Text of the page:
The hard-to-pronounce name 西摩·赫什 (Seymour Hersh) has been prominently invoked in China’s evening news for the better part of a month.
A one-man substack post by Hersh, an American muckraker now in his 80’s, squarely blames the sabotage of the Nord Stream pipeline on the Biden White House and CIA. He’s a respected journalist with a pretty good track record, so his allegations can’t be easily dismissed.
Not surprisingly, the Hersh exposé exploded in the Russian media and he’s been interviewed by Russian TV. His Nord Stream story has also been prime time news everyday for half a month on China’s CCTV.
Both Russia Today and the Global Times have expressed disappointment in the “U.S. mainstream media” for not covering this America-sourced story about American foreign policy researched by an American journalist.
Indeed, Hersh’s story has gotten little mainstream play in his home country. The New York Times, where he established his reputation as a crack journalist, has ignored it to date.
The deafening silence in “the West” about this bombshell story has elicited a great deal of head scratching and conspiratorial whispers about covert ops, cover-ups and the deep state.
The simplistic conspiracy theory view that the U.S. media is in the pocket of its government is of course way overblown, but it’s not like stories haven’t been quashed at U.S. government request before.
The case of the Glomar Explorer, a deepwater drillship used by the CIA to retrieve a sunken Russian submarine in 1975, is a case in point, even though it took place nearly half a century ago. Then, as is alleged now, the U.S. engaged in a tricky underwater operation against Russia under the strictures of complete secrecy.
When journalists got a whiff of it, the U.S. government pressured them not to report what they knew. The New York Times, despite a well-established reputation for independence, yielded to the pressure to sit on it.
When the Los Angeles Times went ahead and ran with the Glomar story, the information dam broke and the NYT and other mainstream media ran with what they knew.
Suppressing stories is much less common in U.S. commercial media than in state-controlled media in China, but the point is, it can happen on either side of the Pacific.
In the U.S., the “Glomar effect” refers to formulaic stonewalling under the now-familiar expression: “The U.S. government can neither confirm nor deny.”
The government does what it does because that’s how government’s operate. The question remains valid: how can the U.S. media not cover such an important story?
Global media trends point to increased polarization, as mainstream news reports align either with the U.S. or with China, but not both, essentially breaking into two camps.
Even when conflicting reports are readily available, such as in the U.S. and to some extent in Russia, though less so in China where the state media is dominant, the audience reception of stories adds another twist to the mix.
On one side of the divide, a story critical of the U.S. gets full support of the state media, while on the other side, a story critical of China will be magnified and distorted by sensationalism and playing to audience prejudices.
If the U.S. is indeed responsible for the “terrorist act” as it’s being reported in both Moscow and Beijing, fallout can be expected to follow.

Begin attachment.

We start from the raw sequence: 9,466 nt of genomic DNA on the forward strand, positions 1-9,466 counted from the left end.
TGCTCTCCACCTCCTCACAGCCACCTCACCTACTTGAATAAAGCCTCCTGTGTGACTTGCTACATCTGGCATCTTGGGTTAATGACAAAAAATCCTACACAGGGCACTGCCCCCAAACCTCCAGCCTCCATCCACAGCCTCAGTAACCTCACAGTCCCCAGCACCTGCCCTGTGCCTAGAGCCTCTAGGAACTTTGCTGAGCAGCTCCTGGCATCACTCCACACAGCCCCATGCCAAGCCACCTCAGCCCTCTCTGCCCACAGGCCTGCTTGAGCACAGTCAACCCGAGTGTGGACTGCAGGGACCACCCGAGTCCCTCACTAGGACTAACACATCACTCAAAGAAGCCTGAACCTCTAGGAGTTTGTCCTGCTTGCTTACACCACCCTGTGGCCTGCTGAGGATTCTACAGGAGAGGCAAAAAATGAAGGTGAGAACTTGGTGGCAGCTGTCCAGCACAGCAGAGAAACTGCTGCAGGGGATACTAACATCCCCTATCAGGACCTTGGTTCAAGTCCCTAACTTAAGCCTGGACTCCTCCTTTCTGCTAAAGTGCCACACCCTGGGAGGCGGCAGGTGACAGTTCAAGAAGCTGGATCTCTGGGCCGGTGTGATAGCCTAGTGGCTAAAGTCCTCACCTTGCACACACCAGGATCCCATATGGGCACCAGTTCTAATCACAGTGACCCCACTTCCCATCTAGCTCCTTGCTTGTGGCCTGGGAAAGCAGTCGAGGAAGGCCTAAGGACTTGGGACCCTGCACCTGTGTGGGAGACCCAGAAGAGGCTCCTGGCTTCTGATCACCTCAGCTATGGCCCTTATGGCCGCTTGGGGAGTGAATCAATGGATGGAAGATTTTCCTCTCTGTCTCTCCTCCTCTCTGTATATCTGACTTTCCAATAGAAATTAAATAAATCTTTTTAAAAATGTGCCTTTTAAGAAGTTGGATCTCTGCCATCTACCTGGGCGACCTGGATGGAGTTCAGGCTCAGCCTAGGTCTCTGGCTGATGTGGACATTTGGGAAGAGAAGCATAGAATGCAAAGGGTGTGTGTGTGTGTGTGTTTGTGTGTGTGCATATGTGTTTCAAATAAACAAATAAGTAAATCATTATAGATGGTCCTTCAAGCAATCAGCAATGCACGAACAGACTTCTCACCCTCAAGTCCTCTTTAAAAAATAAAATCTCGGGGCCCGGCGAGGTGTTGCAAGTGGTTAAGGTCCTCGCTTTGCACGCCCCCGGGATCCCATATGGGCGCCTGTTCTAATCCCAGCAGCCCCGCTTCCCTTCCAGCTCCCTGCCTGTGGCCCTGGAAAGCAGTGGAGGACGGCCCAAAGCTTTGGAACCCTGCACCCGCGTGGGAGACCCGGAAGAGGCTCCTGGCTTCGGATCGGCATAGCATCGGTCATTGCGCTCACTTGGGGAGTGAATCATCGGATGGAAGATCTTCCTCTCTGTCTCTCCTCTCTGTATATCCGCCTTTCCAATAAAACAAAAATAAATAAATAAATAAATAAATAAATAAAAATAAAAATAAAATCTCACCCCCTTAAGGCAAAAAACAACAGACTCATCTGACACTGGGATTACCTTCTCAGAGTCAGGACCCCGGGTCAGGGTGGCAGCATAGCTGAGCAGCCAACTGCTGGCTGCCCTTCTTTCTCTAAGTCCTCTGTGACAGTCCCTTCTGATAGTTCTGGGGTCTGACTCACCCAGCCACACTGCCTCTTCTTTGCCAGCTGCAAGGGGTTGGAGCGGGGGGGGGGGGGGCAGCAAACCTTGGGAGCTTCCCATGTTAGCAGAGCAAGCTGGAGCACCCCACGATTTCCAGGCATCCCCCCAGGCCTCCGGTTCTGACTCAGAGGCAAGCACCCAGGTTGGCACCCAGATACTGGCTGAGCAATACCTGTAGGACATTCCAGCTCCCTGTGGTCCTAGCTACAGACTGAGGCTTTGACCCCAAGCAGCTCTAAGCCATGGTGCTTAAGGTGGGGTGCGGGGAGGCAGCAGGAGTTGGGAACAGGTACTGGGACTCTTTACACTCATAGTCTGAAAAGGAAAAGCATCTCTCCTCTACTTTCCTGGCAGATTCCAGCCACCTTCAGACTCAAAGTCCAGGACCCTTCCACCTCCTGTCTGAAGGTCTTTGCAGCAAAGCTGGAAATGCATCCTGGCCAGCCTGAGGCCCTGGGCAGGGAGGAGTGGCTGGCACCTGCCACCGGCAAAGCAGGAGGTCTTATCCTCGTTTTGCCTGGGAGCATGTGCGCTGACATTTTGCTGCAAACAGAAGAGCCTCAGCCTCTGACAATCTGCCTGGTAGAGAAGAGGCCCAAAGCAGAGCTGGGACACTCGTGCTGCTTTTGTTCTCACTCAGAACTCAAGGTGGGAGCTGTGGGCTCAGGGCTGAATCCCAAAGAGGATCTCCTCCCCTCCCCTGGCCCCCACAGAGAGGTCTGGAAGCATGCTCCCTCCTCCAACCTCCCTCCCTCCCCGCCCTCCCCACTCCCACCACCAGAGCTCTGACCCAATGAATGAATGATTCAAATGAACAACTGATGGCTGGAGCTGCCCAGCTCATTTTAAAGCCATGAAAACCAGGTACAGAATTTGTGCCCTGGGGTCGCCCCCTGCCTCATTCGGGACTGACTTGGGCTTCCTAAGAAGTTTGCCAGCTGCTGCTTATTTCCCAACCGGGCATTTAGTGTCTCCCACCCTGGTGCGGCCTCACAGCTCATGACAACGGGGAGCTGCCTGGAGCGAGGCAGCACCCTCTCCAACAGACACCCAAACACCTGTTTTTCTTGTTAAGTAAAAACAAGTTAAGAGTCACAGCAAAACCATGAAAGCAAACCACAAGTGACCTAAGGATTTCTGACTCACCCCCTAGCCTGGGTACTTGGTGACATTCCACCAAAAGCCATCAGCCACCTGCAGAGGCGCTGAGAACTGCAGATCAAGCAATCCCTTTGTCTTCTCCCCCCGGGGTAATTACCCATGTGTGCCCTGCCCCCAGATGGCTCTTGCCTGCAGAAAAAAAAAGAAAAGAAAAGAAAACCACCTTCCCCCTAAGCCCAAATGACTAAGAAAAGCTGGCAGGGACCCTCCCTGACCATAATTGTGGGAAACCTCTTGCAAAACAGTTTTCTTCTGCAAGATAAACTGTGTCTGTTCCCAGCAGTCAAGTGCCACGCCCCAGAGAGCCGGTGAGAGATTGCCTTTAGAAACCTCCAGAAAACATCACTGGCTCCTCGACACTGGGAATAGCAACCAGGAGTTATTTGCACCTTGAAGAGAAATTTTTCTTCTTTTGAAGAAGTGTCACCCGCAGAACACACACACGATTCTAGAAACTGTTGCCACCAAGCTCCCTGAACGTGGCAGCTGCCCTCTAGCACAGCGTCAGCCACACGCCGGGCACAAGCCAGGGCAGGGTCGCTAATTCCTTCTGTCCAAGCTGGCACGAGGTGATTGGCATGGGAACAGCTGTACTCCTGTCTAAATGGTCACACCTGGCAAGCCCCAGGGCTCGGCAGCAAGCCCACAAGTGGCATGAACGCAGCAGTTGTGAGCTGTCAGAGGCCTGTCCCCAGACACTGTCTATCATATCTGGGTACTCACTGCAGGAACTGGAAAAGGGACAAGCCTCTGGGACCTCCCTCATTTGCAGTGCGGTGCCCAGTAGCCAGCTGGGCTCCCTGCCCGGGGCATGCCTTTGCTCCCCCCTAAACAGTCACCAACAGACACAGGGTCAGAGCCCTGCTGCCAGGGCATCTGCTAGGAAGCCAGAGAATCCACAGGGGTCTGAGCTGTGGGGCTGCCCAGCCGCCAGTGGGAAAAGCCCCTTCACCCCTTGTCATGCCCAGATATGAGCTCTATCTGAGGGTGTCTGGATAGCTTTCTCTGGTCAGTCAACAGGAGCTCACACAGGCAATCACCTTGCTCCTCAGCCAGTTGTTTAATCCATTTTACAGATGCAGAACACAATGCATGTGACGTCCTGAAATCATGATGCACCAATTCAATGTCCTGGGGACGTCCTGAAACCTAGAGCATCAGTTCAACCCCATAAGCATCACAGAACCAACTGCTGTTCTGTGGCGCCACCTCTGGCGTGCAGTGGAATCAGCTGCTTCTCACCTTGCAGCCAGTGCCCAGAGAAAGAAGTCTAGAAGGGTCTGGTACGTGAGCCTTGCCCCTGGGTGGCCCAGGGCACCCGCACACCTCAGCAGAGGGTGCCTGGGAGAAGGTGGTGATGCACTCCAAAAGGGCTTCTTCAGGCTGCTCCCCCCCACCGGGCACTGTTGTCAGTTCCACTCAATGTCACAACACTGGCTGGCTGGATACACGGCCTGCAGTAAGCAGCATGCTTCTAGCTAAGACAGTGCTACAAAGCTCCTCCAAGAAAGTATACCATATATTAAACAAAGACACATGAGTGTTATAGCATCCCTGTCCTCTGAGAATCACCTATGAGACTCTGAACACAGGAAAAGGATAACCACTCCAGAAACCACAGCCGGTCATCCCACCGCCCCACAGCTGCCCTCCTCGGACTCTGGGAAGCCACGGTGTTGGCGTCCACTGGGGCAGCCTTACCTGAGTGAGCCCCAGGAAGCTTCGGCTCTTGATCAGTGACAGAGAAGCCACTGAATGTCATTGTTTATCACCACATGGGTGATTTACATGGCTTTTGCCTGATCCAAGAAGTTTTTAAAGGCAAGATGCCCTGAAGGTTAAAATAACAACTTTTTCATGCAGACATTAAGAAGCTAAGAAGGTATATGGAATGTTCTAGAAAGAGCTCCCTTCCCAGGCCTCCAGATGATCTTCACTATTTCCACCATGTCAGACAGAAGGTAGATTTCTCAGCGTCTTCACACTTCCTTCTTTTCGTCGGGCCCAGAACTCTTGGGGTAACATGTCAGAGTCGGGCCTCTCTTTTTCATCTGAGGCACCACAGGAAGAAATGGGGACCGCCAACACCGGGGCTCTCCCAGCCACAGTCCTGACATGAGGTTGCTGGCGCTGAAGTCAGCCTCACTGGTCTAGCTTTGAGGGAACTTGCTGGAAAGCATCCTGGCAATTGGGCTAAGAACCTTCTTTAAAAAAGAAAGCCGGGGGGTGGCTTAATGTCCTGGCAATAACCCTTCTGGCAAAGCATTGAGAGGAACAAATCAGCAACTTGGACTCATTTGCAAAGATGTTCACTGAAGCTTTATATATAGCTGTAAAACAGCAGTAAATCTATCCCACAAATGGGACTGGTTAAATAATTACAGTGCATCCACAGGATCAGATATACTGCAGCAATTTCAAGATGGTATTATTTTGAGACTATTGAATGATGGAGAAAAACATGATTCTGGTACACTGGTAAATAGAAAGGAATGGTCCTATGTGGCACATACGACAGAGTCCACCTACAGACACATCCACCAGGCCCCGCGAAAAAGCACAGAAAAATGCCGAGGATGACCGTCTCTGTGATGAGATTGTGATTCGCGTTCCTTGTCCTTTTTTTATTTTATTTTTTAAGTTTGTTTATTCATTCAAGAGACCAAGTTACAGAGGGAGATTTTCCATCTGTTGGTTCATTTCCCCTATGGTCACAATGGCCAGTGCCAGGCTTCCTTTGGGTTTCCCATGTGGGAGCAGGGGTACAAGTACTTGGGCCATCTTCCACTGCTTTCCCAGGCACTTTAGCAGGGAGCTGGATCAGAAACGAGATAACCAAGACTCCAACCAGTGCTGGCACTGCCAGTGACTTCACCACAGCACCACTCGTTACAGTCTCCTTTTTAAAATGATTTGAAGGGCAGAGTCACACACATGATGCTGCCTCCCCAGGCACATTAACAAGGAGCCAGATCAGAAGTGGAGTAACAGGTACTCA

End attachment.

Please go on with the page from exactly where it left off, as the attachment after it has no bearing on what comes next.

A unilateral one-off attack on infrastructure that did not involve the loss of human life is certainly not trivial, but the cutting of Nord Stream pipe pales in comparison to the naked aggression that Russia displays daily in its ongoing invasion and occupation of Eastern Ukraine.
Still, the Nord Stream story couldn’t have come at a worse time. Both Putin and former Russian leader Medvedev have made veiled threats about nuclear response, and the huge volume of U.S. and NATO weapons shipments into Ukraine raise the specter of a long war.
One can almost understand, if not condone, a government’s desire to keep its clandestine activities discreet.
When a high-tech Chinese balloon careened across the North American continent in early February, it unleashed a torrent of jingoistic media coverage in the U.S.
Embarrassment could help explain China’s reticence to publicize the balloon incident to its own people, as could fear of unleashing too much pent-up public opinion.
The saga of the somewhat out-of-control “weather” balloon had the potential to morph into something much more disruptive after U.S. intelligence determined it was a spy balloon.
The dramatic shoot-down by an F-22 jet of the bulbous, alien-looking craft hovering off the coast of the Carolinas stoked popular delight, even as it played dangerously close to hyped-up Hollywood visions of war.
Popping the balloon may have been technically legal, given its extended intrusion inside U.S. territory, and it was undeniably a crowd pleaser at home, but popular sentiment isn’t always the best counsel.
Both sides are asking for apologies.
At times such as this, where even a single blog post, such as that of Seymour Hersh, can go viral and alter the flow of world politics, governments may want to retreat and seek solace in silence and lies.
Politics is no stranger to the arts of deception, and sometimes ignoring things, or playing down the truth, helps hold the line, and keeps the conversation going and diplomacy alive.
This may indeed be part of the motivation behind the strikingly one-sided and partisan coverage that has recently been observed both in China and the U.S.
One side can't get enough of the balloon story, the other side can't get enough of the bubbling gas pipe.
The way both news stories have been whipped up into a frenzy, or tamped down into silence, by one side or the other, is also indicative of a growing “perceptual divide.”